Magazine article Marketing

Effective Branding for Christmas Gifts

Magazine article Marketing

Effective Branding for Christmas Gifts

Article excerpt

Logo, or no logo? Sharon Greaves on the use of corporate image in seasonal giving

A Christmas gift is intended to be a mark of appreciation for the loyalty and custom that clients and employees have given a company over the year. On many levels though, it works in much the same way as any other promotional offer, its task being to remind recipients of the sender and to sell the company's product.

The most effective way of doing this, many argue is through branding. A product that is customised, from stamping a logo on it to packaging it in corporate colours, differentiates the sender from its competitors. It shows that thought has been invested in the purchasing process, and adds to the perceived value of the gift. No surprise then that as many as 85% of companies request the products they choose be branded to some extent.

Perhaps more importantly, a personalised gift has a greater chance of being kept a standardised one, and thus becomes a cost-effective brand-awareness tool.

The personal touch

The gift itself or its wrapper, box or bag can be personalised with techniques ranging from discrete blocking on items such as diaries and a company's initials stamped on chocolate, through to silver and glassware sporting a corporate message or logo.

Both Geneiva Chocolates and What's in a Name produce purely branded gift lines. Packaging makes the product, according to Geneiva Chocolates managing director, Peter Harris. "If you just offer any box of chocolates there is an element of it being slightly meaningless. Putting your name on a chocolate gives you a very elegant way of presenting your company," he says.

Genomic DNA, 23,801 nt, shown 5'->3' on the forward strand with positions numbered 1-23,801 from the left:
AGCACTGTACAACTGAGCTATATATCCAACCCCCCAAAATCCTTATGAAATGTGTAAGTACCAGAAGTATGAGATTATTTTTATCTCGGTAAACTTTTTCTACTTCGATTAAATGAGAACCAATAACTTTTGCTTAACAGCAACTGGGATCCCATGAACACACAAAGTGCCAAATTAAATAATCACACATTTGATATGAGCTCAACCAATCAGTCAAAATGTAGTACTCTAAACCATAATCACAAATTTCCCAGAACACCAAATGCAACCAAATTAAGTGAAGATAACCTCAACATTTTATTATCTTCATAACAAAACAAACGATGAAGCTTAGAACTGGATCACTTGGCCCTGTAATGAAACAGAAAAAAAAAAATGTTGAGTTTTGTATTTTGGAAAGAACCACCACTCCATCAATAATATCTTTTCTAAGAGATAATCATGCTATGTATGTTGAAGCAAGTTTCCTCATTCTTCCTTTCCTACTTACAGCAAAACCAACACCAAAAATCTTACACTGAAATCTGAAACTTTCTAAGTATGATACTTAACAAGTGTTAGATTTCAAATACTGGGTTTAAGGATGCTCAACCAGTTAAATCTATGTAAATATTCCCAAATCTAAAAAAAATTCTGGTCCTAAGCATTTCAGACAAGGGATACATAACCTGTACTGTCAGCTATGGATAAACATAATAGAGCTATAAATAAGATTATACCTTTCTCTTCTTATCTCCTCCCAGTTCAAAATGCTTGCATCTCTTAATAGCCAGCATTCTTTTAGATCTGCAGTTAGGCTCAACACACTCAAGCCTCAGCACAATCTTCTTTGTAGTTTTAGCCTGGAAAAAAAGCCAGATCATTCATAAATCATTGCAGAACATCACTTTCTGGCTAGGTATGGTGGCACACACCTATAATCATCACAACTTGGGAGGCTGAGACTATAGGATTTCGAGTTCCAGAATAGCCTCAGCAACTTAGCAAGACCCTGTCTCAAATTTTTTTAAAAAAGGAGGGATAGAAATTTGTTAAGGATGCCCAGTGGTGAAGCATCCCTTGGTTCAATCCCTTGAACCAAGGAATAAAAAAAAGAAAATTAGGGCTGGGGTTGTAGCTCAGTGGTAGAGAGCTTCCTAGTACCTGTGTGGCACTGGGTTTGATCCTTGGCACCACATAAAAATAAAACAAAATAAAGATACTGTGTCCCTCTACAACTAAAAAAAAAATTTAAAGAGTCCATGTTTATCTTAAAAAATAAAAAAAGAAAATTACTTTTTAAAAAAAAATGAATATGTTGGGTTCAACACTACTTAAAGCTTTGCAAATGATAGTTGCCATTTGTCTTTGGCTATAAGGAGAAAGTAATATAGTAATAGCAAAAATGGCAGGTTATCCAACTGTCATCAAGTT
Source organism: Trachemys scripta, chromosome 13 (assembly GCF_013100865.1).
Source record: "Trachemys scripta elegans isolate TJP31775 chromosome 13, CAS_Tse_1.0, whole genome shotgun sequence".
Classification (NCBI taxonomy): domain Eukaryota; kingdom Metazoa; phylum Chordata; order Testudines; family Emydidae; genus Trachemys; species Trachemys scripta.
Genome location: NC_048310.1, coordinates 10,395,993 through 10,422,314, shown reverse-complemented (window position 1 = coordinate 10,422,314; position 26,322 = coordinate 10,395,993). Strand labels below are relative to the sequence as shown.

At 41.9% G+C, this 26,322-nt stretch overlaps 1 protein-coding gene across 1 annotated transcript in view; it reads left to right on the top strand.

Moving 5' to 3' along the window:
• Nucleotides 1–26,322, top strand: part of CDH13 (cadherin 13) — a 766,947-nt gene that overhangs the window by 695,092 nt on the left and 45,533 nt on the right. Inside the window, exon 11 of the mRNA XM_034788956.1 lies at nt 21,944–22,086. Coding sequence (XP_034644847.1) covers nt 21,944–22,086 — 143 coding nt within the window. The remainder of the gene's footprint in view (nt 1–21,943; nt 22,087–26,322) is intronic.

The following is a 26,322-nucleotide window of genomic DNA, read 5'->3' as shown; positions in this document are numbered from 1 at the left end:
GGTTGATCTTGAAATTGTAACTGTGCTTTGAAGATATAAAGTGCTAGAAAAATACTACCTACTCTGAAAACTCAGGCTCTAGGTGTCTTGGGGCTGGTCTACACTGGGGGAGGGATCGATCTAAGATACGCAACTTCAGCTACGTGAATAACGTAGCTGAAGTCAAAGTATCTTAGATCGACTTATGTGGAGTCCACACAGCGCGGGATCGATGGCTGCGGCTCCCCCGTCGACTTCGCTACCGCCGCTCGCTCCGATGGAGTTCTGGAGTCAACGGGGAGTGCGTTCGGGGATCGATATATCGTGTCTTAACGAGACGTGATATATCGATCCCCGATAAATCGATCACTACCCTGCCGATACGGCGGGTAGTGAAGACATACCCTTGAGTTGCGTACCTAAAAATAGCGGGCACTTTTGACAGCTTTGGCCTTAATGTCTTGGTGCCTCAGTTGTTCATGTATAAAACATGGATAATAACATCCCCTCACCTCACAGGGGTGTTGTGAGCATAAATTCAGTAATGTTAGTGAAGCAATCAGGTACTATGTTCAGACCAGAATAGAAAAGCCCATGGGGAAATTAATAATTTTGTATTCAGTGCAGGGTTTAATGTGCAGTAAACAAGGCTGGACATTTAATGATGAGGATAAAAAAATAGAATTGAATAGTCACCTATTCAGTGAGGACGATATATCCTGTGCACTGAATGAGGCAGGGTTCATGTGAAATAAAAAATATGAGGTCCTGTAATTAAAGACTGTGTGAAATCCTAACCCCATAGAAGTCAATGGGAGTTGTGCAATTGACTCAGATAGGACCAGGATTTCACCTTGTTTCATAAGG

What's in a Name personalises wine and champagne bottles. They can either feature a company's logo or brand identity or even the recipient's name. "Anyone can go to Threshers and buy a case of wine but if it has the brand name on the label it shows that the company has made an effort," says director John Hansell.

Gifts such as desk accessories and crystal can be produced to a customised brief. Items available from AC:Ltd include clocks, photo frames and key rings, crafted in plain metal and ripe for customisation with diamond or laser engraving.

The two biggest brands from the Burton McCall stable are Victorinox Swiss army knives and Maglite torches. "We encourage clients to give a branded object," says Burton McCall trade marketer Ryan Hornbuckle. "We can screen print or laser engrave messages or logos on the products. With a plain torch it is easy to forget who sent it and clients are looking to make a lasting impression."

But he admits that there are circumstances in which it is better not to brand a gift. Sometimes customers will send a gift with their product so personalisation is not as pertinent.

Also, a gift that already has a recognisable brand of its own does not necessarily require a separate corporate logo shouldering it.

Essentially, the profile of the company should shine through on the gift.

"Some clients choose products because they have a certain synergy with their company or with the promotion they are running," says Hornbuckle. "Our products already have a perceived value and a quality attached to the brand itself, which is synonymous with durability and excellence in design."

Voucher providers agree, claiming the high street brands they promote are already affiliated to certain images and are sufficiently strong to speak for purchasing company. …

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